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A fierce attack by our titular masked killer, bladed deathtraps, and likely more to come can all shear off one of Max’s arms, potentially leaving you hobbled for the rest of the game. A particularly nasty trap in the demo demonstrates this beautifully, with Max’s aim being incredibly unsteady following the unexpected amputation. There are some genuine stakes to be found in this concept, and every time you make a mistake like that, you’ll only be worse off in the game’s later challenges. While this may be subject to change as the game continues its development, it’d be a fascinating way to instill some real tension throughout its grungy story.

As for the game itself, it introduces a unique gameplay option that you’ll rarely find in the survival horror genre. Fixed camera angles or over-the-shoulder perspectives are the typical go-to means of giving the player an idea of where they reside inside of the game. Both have their own unique advantages and disadvantages. While some may view fixed camera angles and the accompanying “tank” controls that are paired with them as antiquated, you can’t deny that they allow the game to frame each and every “shot” of the game to draw specific reactions out of the player.

Fernando Tittz

Conversely, an over-the-shoulder camera allows you to more freely explore and examine your environment with a more contemporary control scheme. The Lacerator, shockingly, has an option for both: you can either play with fixed camera angles or a traditional over-the-shoulder camera, with both keeping the game’s regular controls the same. The latter feels especially familiar if you’ve played Resident Evil 4, complete with a wavering laser sight for your weapons.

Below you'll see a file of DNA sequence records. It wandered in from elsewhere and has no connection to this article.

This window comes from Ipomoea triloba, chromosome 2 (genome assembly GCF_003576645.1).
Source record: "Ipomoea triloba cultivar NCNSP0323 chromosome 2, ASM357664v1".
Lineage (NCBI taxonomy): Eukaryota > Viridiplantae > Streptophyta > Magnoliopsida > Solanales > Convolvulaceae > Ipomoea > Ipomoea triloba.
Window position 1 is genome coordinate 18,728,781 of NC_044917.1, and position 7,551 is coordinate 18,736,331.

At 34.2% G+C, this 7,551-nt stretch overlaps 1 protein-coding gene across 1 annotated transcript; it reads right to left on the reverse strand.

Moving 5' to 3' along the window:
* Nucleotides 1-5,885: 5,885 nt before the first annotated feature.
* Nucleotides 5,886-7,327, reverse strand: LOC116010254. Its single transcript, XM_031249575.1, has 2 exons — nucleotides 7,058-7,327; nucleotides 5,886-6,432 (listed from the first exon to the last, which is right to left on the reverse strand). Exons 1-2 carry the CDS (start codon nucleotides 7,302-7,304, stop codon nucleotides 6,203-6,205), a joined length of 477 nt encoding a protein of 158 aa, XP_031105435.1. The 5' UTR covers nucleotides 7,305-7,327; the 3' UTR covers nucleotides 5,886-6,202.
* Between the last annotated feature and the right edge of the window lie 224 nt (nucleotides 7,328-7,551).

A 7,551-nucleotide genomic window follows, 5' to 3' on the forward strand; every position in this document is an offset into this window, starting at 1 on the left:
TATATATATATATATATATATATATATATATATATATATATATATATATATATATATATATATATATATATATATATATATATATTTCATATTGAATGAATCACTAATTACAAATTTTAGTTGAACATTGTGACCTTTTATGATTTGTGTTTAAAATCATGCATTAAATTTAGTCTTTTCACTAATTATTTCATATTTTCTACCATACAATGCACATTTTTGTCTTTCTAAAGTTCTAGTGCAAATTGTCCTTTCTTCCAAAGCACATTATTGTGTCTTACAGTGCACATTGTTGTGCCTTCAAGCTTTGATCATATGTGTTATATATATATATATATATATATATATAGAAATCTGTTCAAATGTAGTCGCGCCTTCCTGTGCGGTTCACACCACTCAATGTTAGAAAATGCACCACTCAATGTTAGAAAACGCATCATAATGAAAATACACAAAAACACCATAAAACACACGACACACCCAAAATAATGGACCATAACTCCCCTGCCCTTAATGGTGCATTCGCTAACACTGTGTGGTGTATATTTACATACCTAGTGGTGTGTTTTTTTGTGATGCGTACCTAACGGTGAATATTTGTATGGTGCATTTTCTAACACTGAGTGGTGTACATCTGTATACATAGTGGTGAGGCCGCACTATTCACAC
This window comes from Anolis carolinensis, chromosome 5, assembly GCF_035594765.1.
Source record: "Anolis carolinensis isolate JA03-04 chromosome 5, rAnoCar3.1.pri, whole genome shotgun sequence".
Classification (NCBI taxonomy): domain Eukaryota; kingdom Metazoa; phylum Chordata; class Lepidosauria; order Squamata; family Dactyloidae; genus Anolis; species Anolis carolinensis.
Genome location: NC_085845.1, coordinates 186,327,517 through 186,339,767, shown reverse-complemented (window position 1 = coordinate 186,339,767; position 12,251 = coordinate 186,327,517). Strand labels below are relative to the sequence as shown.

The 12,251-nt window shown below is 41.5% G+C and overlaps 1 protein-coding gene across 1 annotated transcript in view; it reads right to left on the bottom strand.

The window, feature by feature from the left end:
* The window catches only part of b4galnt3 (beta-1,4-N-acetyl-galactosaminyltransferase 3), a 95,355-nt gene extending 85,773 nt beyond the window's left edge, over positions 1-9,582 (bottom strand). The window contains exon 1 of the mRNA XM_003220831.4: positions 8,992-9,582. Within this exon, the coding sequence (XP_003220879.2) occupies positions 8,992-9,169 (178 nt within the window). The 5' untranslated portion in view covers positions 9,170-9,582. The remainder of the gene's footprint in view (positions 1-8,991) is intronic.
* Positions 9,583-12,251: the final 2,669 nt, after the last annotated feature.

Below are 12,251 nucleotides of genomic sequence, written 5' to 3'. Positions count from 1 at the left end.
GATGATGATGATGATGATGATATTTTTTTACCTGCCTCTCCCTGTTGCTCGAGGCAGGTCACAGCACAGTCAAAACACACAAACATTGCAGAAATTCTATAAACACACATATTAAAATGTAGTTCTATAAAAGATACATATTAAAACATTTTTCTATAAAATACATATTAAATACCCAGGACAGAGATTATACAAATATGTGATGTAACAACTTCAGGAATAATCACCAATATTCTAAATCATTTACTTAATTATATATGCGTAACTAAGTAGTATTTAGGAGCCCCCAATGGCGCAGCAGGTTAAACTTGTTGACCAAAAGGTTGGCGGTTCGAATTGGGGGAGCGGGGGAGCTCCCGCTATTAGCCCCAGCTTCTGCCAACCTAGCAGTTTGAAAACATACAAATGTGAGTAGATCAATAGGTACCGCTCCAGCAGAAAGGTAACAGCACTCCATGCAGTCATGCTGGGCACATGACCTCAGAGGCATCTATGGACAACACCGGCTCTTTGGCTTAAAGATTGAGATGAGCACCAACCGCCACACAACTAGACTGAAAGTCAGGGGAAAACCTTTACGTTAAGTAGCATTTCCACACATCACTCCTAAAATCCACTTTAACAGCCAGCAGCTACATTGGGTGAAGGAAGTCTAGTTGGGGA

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Other than that, the typical survival horror fare can be found throughout the demo’s brief runtime. Items and notes, limited ammunition and healing supplies, a giant monstrous enemy that gives chase, they’re all here and accounted for. It’s ultimately too early to tell just how effective these elements are as a cohesive whole. But from the limited combat you’re able to partake in, it feels serviceable enough. The deathtraps and potential to lose limbs will likely be the biggest draw for The Lacerator, and we’re excited to see how these elements will be more thoroughly incorporated when it ultimately releases in its entirety.

The Lacerator currently has no set release date or price listing. The demo for The Lacerator can be played for free during Steam Next Fest, which is currently running from October 9 to October 16.

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The Lacerator
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Sean is a devout data hoarder, CD collector, and purveyor of weird things. When he's not scouring the depths for the odd and macabre, he's usually playing video games, trying to learn Blender, and subsisting on coffee and protein bars. He also knows how to "get things."
the-lacerator-demo-reviewThe deathtraps and potential to lose limbs will likely be the biggest draw for The Lacerator, and we're excited to see how these elements will be more thoroughly incorporated when it ultimately releases in its entirety.